NY Daily News - February 10, 2018by ADAM SHRIER, THOMAS TRACY
A fire likely sparked by a hot plate tore through a Queens apartment and killed the woman living there illegally, authorities and sources said Friday.
Firefighters found Ines Parra, 48, unconscious in her second-floor apartment on 102nd St. near Jamaica Ave. in Woodhaven after the fire broke out around 11 p.m. Thursday.
Medics rushed her to Jamaica Hospital, but she could not be saved.
Neighbors heard Parra calling out to a friend before she perished.
“I heard Ines screaming ‘Bori! Bori!’ last night,” said Frances Garcia. Bori is a local homeless woman who helps residents in exchange for a meal, said Garcia, 36, whose sister used to live in Parra’s building.
“I got out the shower and looked out my window and smelled fire but couldn’t see it,” Garcia recalled. “I saw the fire department setting up, and I’m yelling because I thought it could be the place my sister used to live.”
About 65 firefighters were called in to douse the blaze, which was placed under control at 11:30 p.m. Nobody else was hurt.
Fire Marshals are still investigating, but a source said the fire was sparked by a hot plate.
On the morning of the fire, Parra and her husband, a deliveryman for a local restaurant, were in Queens Housing Court fighting an eviction proceeding against them, according to their landlord.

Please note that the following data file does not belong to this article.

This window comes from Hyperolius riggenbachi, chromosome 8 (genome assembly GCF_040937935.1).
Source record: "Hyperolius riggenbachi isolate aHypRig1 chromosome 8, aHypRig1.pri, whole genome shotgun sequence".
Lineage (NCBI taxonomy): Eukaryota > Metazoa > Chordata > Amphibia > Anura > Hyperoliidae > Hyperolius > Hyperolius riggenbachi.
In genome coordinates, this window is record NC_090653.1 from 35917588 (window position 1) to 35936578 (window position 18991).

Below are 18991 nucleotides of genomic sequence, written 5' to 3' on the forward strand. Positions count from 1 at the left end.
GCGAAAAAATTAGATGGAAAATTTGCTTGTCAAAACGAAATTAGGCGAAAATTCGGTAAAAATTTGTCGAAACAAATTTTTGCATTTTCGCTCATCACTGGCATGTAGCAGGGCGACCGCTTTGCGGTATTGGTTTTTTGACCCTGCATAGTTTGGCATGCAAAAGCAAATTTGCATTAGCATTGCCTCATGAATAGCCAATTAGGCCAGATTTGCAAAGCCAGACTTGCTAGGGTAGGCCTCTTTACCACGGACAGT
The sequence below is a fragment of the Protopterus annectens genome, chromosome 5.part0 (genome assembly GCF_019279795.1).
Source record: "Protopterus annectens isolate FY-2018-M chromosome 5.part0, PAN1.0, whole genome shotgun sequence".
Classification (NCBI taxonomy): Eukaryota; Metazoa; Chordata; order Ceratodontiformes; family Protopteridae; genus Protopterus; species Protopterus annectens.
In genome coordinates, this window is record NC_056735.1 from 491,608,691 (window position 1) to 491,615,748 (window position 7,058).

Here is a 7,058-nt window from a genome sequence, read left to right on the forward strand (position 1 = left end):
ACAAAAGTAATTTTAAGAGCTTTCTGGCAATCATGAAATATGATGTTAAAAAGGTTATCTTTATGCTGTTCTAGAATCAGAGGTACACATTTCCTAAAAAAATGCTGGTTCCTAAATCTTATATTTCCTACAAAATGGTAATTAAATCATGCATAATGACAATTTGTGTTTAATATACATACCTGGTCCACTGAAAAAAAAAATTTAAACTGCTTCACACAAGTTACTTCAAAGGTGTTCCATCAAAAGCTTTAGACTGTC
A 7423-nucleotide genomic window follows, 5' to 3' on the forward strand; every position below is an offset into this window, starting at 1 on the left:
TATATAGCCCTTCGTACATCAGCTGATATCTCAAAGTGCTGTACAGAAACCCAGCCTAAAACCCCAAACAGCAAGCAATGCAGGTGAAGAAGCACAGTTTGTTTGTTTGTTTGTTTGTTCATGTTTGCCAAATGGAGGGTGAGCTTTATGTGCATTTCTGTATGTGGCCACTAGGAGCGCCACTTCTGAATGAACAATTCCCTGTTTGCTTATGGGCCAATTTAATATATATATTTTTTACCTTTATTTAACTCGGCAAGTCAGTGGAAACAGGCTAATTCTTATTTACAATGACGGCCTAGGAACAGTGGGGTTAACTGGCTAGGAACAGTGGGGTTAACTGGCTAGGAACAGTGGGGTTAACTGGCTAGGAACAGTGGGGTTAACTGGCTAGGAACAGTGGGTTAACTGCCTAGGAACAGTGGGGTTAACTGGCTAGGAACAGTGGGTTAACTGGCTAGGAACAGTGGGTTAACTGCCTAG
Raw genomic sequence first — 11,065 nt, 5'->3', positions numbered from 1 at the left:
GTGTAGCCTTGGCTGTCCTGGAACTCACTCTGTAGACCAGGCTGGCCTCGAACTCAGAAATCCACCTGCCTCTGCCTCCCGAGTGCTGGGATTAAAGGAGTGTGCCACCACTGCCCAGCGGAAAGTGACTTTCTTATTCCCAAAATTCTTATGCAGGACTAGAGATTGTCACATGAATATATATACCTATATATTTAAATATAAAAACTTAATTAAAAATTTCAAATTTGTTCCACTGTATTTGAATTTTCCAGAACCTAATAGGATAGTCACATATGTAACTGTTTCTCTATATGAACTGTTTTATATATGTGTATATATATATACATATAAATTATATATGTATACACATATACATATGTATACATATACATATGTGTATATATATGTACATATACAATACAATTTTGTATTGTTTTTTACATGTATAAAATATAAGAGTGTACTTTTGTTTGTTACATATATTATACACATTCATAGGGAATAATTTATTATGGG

The two were cordial as they represented themselves before the judge and agreed to come back to court on March 22 for another hearing.
Landlord Mohammed Islam, the president of the Muslim Community Center of Richmond Hill, purchased the building in October and was in the process of removing any tenants who refused to get new rental agreements.
“Since then we've moved out three of the five tenants,” he said. Parra and her husband were the last two holdouts. “Only the lady and her husband refused to move out even though we offered them compensation and to pay for moving costs.
“It's very unfortunate and I feel very sorry for her,” Islam added.
Parra didn’t work and was regularly seen on the street, drunk and looking for a handout, area residents said.
“I used to see her every day,” said Gilbert Plunkett, 29. “She barely spoke English but I would lend her a couple dollars to buy cigarettes sometimes.”
Garcia’s sister Xiomara Asencio, 25, said when she lived in the 102nd St. building two years ago, the entire building was subdivided into smaller units. Parra and her husband lived in abject poverty, she said.
“They lived in a room with a bathroom — that's it,” Asencio said. “I asked, ‘So Ines, how do you wash your dishes?’ and she told me they used to wash it in a toilet bowl.”
“She had survival skills,” she said.